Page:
If you can’t qualify for a personal loan on your own, you can also consider applying with a co-signer. When you have a co-signer, a family member or friend lends you their good credit to help you qualify. It’s worth noting that there is risk involved with this option since co-signers are jointly responsible for repaying the amount owed. If you default on the loan, they will be on the hook for making payments or risk damaging their credit score.

Improve your credit score

If you’re willing to wait for a while, it may be in your best interest to try and improve your credit score as quickly as you can before applying for any type of credit. Improving your credit score until it’s in a better range could help you qualify for better credit cards with lower rates and potentially even one of the best 0 percent APR credit cards.

Best balance transfer credit cards for bad credit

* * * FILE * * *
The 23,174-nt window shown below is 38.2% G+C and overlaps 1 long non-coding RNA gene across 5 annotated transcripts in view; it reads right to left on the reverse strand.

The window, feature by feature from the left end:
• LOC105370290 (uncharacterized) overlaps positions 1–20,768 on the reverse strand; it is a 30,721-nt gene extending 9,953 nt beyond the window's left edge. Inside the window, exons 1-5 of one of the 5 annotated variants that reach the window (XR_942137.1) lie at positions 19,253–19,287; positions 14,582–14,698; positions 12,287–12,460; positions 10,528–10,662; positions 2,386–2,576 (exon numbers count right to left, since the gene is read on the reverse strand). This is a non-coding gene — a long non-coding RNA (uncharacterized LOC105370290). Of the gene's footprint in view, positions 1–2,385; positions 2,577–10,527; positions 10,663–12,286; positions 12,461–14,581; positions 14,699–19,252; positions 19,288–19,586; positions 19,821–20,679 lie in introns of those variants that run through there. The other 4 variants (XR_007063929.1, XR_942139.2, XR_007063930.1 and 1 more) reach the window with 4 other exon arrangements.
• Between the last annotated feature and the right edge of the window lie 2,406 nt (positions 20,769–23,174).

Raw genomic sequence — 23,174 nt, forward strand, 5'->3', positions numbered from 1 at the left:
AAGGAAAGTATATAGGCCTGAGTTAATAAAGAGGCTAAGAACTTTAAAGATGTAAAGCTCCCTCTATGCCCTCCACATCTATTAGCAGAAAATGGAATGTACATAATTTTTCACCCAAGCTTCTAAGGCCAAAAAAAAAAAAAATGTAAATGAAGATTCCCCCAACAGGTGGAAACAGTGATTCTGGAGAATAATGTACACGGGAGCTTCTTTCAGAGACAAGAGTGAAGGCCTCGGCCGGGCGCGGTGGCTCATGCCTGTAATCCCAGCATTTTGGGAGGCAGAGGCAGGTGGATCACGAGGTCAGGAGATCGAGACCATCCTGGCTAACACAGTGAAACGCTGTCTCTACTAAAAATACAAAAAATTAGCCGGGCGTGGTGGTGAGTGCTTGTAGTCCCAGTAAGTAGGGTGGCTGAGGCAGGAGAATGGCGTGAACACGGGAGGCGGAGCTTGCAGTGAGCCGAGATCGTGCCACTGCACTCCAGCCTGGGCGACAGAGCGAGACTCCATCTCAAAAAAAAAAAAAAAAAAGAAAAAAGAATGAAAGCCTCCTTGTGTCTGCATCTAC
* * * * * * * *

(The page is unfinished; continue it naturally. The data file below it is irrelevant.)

Balance transfer credit cards for bad credit might help you save money. Before applying, check out Bankrate’s balance transfer calculator to see how much you can actually save with this option.

But keep in mind that each card has its pros and cons. Bankrate compared all the top cards that offer balance transfers to consumers with imperfect credit, and here are the ones we consider the best:

Discover it Secured Credit Card

The Discover it® Secured Credit Card lets you transfer balances and pay an intro APR of 10.99 percent for six months (followed by a variable APR of 25.24 percent). You won’t pay an annual fee, and you’ll even earn rewards on your purchases: 2 percent cash back on up to $1,000 in combined spending at gas stations and restaurants each quarter and 1 percent on everything else.

Discover will also match the cash back rewards you earn at the end of the first year.